What’s the difference between eBooks and eAudiobooks?
eBooks are “electronic books” which you can read either on your computer or download to a portable device such as an eBook reader or iPad. There are many eBook readers on the market, including the popular Kobo and Sony ebook readers. OverDrive provides a handy list of compatible eBook readers.
eAudiobooks are “electronic audiobooks” which you can listen to online, or download to a portable device such as an iPod or MP3 player. eAudiobooks come in WMA or MP3 format. OverDrive indicates which formats work on which devices and also provides a list of compatible devices.
How can eBooks and eAudiobooks be “out”?
Like other items you borrow from the Library’s physical collection, eBooks may be borrowed by one person at a time. This is due to the agreements the eBook vendors make with publishers. If there is a big demand for an eBook, we would buy more copies, just as we would with a physical book.
It looks like most of the books in OverDrive are signed out – why?
The majority of eBooks in the OverDrive collection are shared with a group of other libraries in Ontario. However, we have been building a local collection available exclusively to our patrons. In order to access the local collection you must log in to OverDrive . Because OverDrive’s collection is shared, often the titles featured on the main page, or via lists, are signed out. An easy way to find out which books are currently available is to use the “Advanced Search” feature found at the top left corner of the OverDrive interface. One of the parameters you can set in “Advanced Search” is the format you’re looking for, and another is to limit your search to items that are available.
How do I log in to OverDrive and NetLibrary?
To log in to OverDrive your Library card number and PIN are used. To get to NetLibrary you need to go through My Giant Search, using your Library card number and PIN. Once in NetLibrary you can make a unique NetLibrary account, which may be used to sign out eBooks.
How long can I keep eBooks and eAudiobooks?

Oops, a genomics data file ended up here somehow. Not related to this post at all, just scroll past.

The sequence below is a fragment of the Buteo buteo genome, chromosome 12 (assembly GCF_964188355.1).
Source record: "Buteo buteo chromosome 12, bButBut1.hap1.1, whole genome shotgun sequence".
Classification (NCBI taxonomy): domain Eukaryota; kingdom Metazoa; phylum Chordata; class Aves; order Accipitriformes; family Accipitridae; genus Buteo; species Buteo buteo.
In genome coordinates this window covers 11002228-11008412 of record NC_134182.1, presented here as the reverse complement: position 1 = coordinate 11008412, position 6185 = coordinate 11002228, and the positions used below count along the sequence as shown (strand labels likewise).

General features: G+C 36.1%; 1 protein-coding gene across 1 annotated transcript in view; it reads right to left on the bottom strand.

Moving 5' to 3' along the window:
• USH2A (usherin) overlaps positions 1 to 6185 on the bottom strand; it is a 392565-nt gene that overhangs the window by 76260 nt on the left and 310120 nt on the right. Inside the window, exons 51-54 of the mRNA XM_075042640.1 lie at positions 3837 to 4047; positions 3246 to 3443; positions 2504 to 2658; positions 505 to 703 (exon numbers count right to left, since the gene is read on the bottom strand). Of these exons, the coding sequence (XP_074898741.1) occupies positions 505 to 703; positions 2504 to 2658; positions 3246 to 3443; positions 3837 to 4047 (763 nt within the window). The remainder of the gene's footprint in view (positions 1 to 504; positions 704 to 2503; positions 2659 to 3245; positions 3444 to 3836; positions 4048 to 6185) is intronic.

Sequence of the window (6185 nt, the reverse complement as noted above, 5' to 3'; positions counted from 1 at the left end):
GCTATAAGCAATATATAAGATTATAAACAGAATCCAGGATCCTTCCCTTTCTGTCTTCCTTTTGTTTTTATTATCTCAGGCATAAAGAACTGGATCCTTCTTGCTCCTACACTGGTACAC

OverDrive eBooks and eAudiobooks may be signed out for 7 or 14 days. You choose the loan period at the point of checking out the eBook. When the loan period is over the eBooks is automatically returned from your record. eBooks that you have transferred to a portable device will be inaccessible when the loan period is over. There are no renewals in OverDrive. You can put an item on hold if it’s out, and will be notified by email when it’s available. NetLibrary eBooks can be read online, or checked out for a week and downloaded to a portable device.
Do I need any extra software to use eBooks and eAudiobooks?
Both OverDrive and NetLibrary use Adobe Digital Editions, which is free software you can download to your computer. Adobe Digital Editions makes it easy to transfer eBooks to eBook readers. If you have an iPod, iPad, iPhone, or Android smart phone OverDrive has an app you can use. The OverDrive app is available in iTunes and the App Store, and is free. The app takes the place of Adobe Digital Editions, and acts as your mobile interface to OverDrive. If you’re downloading eAudiobooks from OverDrive on to a Windows computer you need to use the “OverDrive Media Console”, which is available from every page in OverDrive.
If you need some help using our eBooks and eAudiobooks, please consider signing up for a class, or contact Joanna Aegard at 684-6819 or firstname.lastname@example.org
Joanna Aegard, Head of Virtual Services